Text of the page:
Wrist Extensor Eccentric Strengthening
Sit in a chair with your palm facing down and a light weight in your hand. With your opposite hand, assist your involved hand to extend the weight up. Once you’ve done that, release your assist hand and slowly bring the weight down. Repeat 15 times for three sets.

Wrist Flexion Strengthening
Sit in a chair, like in the above pictures, with your palm up holding a light weight. Let your hand come down and then flex up. Tension your wrist flexors for a few seconds and slowly lower the weight back down. Repeat 15 times for 3 sets.

Pronation/Supination Strengthening
Continue to sit in the chair, as above, with good posture. Hold the end of the dumbbells in a neutral hammer grip position. From there, turn the dumbbells down slowly so that your palm ends up facing the ground. Next slowly bring them back to neutral and then slowly the other way, so that your palms are facing up towards the ceiling. Repeat 15 times for two sets.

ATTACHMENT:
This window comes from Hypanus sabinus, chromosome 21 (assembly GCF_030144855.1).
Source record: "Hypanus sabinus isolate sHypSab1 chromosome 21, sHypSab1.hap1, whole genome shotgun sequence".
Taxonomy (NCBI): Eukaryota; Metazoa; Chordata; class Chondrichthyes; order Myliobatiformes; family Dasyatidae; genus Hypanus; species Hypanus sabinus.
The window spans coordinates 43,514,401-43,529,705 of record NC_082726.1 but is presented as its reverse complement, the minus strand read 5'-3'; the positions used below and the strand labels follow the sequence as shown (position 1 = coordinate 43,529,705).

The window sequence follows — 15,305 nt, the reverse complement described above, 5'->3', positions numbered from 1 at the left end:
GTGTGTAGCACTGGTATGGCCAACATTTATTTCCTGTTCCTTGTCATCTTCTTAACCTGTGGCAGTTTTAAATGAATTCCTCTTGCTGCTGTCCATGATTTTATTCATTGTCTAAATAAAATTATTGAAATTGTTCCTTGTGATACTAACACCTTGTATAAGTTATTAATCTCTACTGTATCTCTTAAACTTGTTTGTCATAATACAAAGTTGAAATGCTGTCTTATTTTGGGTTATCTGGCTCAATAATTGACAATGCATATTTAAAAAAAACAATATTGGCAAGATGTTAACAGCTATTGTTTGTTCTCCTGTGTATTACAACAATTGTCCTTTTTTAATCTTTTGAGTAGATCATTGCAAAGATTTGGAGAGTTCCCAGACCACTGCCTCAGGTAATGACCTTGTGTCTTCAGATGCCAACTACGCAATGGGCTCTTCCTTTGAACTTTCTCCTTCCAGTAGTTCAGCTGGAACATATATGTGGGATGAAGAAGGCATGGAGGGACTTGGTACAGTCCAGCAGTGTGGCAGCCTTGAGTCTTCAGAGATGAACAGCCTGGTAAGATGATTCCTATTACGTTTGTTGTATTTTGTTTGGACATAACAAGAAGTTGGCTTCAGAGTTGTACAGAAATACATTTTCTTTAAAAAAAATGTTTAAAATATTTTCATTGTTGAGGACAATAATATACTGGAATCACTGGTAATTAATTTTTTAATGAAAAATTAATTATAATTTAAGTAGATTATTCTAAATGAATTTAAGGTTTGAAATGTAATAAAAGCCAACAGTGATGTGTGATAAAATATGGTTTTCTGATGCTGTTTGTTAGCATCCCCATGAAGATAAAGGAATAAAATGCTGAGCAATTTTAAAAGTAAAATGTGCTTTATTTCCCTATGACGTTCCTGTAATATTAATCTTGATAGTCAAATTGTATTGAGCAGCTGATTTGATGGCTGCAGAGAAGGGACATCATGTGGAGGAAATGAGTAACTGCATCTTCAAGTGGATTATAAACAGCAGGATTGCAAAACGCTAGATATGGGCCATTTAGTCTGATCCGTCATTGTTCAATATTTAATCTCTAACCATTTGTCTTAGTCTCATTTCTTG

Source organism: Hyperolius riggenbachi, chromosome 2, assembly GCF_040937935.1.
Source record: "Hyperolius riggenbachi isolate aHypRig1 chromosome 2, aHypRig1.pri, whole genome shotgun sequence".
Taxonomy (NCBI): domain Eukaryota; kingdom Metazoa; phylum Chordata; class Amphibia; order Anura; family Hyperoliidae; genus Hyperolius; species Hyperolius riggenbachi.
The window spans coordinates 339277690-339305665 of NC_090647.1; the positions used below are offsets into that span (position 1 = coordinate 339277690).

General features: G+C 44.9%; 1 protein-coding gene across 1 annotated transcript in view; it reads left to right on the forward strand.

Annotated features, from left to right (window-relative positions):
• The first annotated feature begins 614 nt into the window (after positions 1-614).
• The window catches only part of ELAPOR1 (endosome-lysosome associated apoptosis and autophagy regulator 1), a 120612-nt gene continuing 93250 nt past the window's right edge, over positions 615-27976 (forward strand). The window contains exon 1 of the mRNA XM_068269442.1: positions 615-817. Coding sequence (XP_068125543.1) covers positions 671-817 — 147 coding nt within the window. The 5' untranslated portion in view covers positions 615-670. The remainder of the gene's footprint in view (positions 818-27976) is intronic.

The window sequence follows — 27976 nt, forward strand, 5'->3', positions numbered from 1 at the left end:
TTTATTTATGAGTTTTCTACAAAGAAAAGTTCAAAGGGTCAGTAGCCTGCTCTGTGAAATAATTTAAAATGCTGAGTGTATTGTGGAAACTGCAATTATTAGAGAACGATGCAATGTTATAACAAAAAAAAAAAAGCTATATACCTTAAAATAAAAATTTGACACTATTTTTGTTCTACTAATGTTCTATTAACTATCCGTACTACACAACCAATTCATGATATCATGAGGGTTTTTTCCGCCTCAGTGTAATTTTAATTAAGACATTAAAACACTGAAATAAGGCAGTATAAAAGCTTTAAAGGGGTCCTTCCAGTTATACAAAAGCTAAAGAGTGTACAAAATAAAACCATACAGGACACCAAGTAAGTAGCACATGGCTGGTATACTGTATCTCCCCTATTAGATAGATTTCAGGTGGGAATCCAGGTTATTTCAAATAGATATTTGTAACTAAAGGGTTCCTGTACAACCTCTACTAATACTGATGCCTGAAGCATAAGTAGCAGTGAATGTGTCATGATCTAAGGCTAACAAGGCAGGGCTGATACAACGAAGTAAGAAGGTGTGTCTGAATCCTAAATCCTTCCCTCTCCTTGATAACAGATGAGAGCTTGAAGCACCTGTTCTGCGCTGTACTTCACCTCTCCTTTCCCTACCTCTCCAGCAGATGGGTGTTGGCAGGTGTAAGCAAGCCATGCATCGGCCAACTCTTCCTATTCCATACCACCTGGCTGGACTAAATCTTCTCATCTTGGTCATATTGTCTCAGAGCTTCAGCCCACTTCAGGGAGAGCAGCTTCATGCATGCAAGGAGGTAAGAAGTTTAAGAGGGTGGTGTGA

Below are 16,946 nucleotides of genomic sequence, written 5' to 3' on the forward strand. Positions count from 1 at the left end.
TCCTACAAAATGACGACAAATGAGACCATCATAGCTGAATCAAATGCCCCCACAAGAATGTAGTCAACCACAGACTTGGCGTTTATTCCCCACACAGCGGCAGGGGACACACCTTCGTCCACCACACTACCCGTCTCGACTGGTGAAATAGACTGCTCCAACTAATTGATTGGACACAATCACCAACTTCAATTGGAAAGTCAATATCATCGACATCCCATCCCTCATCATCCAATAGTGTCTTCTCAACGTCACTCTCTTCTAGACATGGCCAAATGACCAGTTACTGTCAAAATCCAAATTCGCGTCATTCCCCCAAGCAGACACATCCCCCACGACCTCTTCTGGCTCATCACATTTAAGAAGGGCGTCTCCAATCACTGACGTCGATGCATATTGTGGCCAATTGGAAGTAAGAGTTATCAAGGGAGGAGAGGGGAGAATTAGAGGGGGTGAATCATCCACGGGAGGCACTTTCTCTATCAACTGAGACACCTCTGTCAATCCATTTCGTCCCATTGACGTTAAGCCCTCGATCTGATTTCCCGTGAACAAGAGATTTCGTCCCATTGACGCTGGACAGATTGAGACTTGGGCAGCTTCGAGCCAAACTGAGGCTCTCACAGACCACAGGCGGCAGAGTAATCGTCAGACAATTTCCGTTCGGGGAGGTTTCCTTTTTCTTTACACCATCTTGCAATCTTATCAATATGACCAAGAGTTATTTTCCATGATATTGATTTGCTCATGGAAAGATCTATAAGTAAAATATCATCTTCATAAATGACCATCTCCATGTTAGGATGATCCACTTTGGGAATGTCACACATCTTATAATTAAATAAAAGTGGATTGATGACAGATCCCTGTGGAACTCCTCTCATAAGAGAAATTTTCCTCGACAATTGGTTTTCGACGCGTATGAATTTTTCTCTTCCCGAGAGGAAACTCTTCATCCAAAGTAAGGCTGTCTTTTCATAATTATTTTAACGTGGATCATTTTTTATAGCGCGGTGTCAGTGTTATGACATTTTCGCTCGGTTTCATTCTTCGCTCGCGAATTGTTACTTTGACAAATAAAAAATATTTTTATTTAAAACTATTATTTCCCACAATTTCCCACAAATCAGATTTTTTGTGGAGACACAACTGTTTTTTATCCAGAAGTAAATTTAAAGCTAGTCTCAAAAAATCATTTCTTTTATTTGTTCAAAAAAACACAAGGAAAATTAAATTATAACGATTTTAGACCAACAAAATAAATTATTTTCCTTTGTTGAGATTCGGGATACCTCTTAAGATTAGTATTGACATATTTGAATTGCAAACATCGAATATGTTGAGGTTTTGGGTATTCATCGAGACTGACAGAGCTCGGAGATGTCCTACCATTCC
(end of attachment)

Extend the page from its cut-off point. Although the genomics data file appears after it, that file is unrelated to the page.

Shoulder Blade Squeezes
Standing or sitting, begin by engaging your core to maintain a neutral spine. From there, try to “pinch” your shoulder blades together. Resist the tendency to shrug your shoulders up. Repeat 15 times for three sets.

The Program:

Find the activities that aggravate your elbow the most. Make a point to limit those as much as possible.

Improve your posture at work and at the computer. If you have to grip something, be sure to let your shoulder help out!

Improve your wrist extensor mobility.

Improve your wrist extensor eccentric strength to allow for the tendon to remodel and heal.

Improve your scapular strength to assist with decreasing tension off of your elbow.

Tennis elbow can be a tricky injury to treat. The most important thing to do is modify your activities, be patient, and perform the above program to get you started. Be sure to consult with your MD before starting any exercise program. If your tennis elbow becomes chronic, seek out a physical therapist.

Source: http://blog.paleohacks.com/tennis-elbow/#
Image: physica.com.au